Rushing Labs

This site (now) uses MDX

Some time last year I stumbled across MDX while looking for way too much tooling around Markdown-to-HTML conversion, to run in a React app.

What is MDX?§

It's a superset syntax to allow Markdown to support JSX. Read here for more. At first, this might seem superfluous since Markdown already is decently capable. But the need for more becomes apparent when trying to use Markdown to author blog posts. Even more so for a technical blog such as anything involving code.

fancy window w/ rather pertinent text

Credit: Logan Weaver

Why bother? (the priorities)§

MDX might seem like a heavy-handed solution for a blog. It's a bit more to setup than just a Wordpress or Squarespace site, or even the Markdown solution I had previously. There's also the question of the content being portable, as technologies and front-end tools shift and change.

On the first point, my intention for this blog is to share technical information alongside the basic prose, as much as I can. So...documentation, code snippets, images, references, and there was always a far-reaching question for interactivity. There are quite a few subtle nuances that turn into bigger problems when trying to do those things with plain Markdown.

On portability, other tools like Gatsby or Remix, either have a healthy enough plugin ecosystem, or support JSX well-enough, that there is ample flexibility. Additionally, I was never able to find a site-builder (Wix, Squarespace, etc.) that had ample tools available for such technical content.

Optimized images & syntax highlighting support§


Speaking of those subtle nuances that turn into big problems, embedding images in these posts has been an issue I've been escaping for a while. I settled on just using manual <img /> tags directly in Markdown for a while, since HTML is also valid Markdown. (First layer to the problem, Markdown is only intended for prose.)

And I seemed pretty well covered in this reasoning, since straight from daringfireball, we have:

For any markup that is not covered by Markdown’s syntax, you simply use HTML itself.

This worked until Next.js introduced a default lint config in v11, which (at least for me) stopped allowing regular <img /> elements to make it to production builds. I tried bypassing this with my own lint config, but nothing worked. So, I was left to find a way to use Vercel's new <Image /> component in my Markdown-authored posts. It's objectively a better option than plain <img /> tags due to its built-in image optimizations, but getting it into my posts was an issue I couldn't escape anymore.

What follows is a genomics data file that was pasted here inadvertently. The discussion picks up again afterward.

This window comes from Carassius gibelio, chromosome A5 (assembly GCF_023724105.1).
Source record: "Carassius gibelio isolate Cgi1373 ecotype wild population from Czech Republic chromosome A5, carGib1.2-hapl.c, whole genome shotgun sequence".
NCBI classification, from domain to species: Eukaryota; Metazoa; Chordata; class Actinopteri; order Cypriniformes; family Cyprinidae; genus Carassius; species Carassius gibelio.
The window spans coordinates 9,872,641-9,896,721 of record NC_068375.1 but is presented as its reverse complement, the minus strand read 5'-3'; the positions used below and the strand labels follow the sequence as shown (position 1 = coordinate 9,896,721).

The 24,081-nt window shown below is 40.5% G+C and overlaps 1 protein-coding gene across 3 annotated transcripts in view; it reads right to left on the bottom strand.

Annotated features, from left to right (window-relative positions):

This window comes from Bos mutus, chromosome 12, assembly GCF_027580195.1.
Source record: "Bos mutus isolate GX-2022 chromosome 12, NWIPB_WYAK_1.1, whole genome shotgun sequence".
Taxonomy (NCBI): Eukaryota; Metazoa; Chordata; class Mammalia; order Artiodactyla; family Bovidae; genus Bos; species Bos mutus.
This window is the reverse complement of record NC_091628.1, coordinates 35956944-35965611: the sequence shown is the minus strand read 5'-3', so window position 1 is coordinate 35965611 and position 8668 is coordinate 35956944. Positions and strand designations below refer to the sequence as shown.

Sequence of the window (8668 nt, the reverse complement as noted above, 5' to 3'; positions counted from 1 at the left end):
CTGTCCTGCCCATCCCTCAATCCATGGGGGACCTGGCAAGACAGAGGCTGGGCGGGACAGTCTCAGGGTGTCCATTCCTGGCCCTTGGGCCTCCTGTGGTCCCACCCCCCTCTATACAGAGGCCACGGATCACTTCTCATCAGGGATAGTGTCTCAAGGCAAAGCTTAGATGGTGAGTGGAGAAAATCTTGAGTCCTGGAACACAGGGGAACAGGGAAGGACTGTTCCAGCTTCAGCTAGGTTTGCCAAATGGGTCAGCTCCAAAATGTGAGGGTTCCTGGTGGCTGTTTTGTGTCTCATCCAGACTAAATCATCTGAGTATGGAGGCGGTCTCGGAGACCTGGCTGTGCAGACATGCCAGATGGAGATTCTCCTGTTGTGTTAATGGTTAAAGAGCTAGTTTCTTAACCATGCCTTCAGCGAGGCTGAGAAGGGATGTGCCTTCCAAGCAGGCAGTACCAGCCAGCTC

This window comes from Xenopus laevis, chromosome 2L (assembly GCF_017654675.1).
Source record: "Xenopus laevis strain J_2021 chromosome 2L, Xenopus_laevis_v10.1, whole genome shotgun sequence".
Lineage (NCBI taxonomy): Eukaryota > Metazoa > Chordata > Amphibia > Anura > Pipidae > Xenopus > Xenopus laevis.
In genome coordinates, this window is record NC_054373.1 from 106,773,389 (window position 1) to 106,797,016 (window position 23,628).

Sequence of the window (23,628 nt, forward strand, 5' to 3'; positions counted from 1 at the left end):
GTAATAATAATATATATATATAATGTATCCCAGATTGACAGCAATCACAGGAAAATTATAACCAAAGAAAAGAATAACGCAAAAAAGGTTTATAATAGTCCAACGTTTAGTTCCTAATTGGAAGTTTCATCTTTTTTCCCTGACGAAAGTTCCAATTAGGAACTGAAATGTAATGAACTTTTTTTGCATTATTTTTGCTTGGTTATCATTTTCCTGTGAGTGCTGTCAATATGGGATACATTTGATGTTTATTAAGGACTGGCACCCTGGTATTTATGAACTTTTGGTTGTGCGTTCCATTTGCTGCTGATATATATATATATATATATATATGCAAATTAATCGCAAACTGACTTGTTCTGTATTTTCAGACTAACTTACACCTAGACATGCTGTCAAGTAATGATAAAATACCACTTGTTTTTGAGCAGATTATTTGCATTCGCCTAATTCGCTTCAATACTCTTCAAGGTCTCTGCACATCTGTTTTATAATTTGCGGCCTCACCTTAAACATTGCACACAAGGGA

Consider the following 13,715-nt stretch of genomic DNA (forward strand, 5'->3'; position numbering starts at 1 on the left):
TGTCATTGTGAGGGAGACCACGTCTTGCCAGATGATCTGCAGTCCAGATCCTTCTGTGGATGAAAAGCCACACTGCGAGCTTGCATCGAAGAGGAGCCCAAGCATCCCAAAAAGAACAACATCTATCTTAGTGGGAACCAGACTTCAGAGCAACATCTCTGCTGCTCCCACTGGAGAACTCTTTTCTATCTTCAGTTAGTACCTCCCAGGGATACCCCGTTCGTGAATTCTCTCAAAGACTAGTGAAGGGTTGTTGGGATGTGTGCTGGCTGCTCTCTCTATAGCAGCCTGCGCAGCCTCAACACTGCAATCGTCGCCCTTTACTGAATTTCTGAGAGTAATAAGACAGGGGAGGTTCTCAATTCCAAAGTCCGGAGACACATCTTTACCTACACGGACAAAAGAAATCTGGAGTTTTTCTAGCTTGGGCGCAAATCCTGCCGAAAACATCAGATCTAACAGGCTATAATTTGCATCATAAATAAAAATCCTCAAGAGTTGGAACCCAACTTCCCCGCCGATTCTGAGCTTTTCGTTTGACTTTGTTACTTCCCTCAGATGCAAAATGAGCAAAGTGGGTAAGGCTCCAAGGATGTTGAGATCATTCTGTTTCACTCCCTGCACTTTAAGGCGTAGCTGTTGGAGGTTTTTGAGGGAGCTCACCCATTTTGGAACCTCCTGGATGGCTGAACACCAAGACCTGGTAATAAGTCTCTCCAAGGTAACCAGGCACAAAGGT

Ah, syntax highlighting. I'll admit; I don't like working on this one. It typically leaves me desperately scratching for some copy/paste solution to just get the language recognition and highlighting out of the way. And even though I don't have it worked out perfectly yet, at least now it can be handled in a React component instead of done via remark plugins half-way between code and config files.


A brief example§

For instance, I can do stuff like this now.

I was able to start with the component from next/image, and wrap a few things of my own around it. Doing all of this in a React component means I can use this while authoring posts just as easily as the <Image />.

Then I'm able to share the code here, using the <SyntaxHighlighter/> 😎

import Image from 'next/image';
export default function CenteredImage({ src, height, width, alt, caption, imageCredit, imageCreditLink }) {
    return (
        <div className={}>
                <Image src={src}
                    alt={alt} />
            {caption ? (<p>
                    This is a caption - {caption}
            </p>) : ''}
                <i>Credit: <a href={imageCreditLink}>{imageCredit}</a></i>

How is it setup?§

This isn't a full tutorial, just an explanation of what I landed on. I'll write up a step-by-step tutorial in a later post.

next-mdx-remote + @next/mdx§

I couldn't find a solution that provided (a) MDX support across the whole site and top-level pages, and (b) import() statement use in MDX without extra boilerplate code. So, unsure if this is the most correct solution, but I settled on a combination of the next-mdx-remote and @next/mdx packages.

I followed this blog post from Ebenezer Don for setting up next-mdx-remote, and this one from the Next.js blog to integrate @next/mdx. The blog post from Next.js doesn't quite cover everything for @next/mdx so check out the example app by running the command below.

npx create-next-app --example with-mdx with-mdx-app

A slight difference§